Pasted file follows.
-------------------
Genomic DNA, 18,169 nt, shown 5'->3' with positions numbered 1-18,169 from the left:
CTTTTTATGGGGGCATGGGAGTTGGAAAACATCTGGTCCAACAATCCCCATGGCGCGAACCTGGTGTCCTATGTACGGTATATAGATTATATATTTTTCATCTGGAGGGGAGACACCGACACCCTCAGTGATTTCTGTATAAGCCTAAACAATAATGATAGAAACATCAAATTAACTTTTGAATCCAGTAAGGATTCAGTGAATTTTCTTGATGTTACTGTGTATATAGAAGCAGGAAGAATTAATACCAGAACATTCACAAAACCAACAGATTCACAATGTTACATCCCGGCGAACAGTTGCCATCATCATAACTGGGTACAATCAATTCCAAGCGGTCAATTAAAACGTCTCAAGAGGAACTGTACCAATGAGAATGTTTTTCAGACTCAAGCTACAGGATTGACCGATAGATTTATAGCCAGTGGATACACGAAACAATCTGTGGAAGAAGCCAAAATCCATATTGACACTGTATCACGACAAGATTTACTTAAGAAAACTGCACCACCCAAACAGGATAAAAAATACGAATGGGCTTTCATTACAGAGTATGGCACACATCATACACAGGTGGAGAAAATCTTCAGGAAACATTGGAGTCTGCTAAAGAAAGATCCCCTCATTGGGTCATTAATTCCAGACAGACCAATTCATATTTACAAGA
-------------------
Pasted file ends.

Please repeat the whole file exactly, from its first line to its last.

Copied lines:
Genomic DNA, 18,169 nt, shown 5'->3' with positions numbered 1-18,169 from the left:
CTTTTTATGGGGGCATGGGAGTTGGAAAACATCTGGTCCAACAATCCCCATGGCGCGAACCTGGTGTCCTATGTACGGTATATAGATTATATATTTTTCATCTGGAGGGGAGACACCGACACCCTCAGTGATTTCTGTATAAGCCTAAACAATAATGATAGAAACATCAAATTAACTTTTGAATCCAGTAAGGATTCAGTGAATTTTCTTGATGTTACTGTGTATATAGAAGCAGGAAGAATTAATACCAGAACATTCACAAAACCAACAGATTCACAATGTTACATCCCGGCGAACAGTTGCCATCATCATAACTGGGTACAATCAATTCCAAGCGGTCAATTAAAACGTCTCAAGAGGAACTGTACCAATGAGAATGTTTTTCAGACTCAAGCTACAGGATTGACCGATAGATTTATAGCCAGTGGATACACGAAACAATCTGTGGAAGAAGCCAAAATCCATATTGACACTGTATCACGACAAGATTTACTTAAGAAAACTGCACCACCCAAACAGGATAAAAAATACGAATGGGCTTTCATTACAGAGTATGGCACACATCATACACAGGTGGAGAAAATCTTCAGGAAACATTGGAGTCTGCTAAAGAAAGATCCCCTCATTGGGTCATTAATTCCAGACAGACCAATTCATATTTACAAGA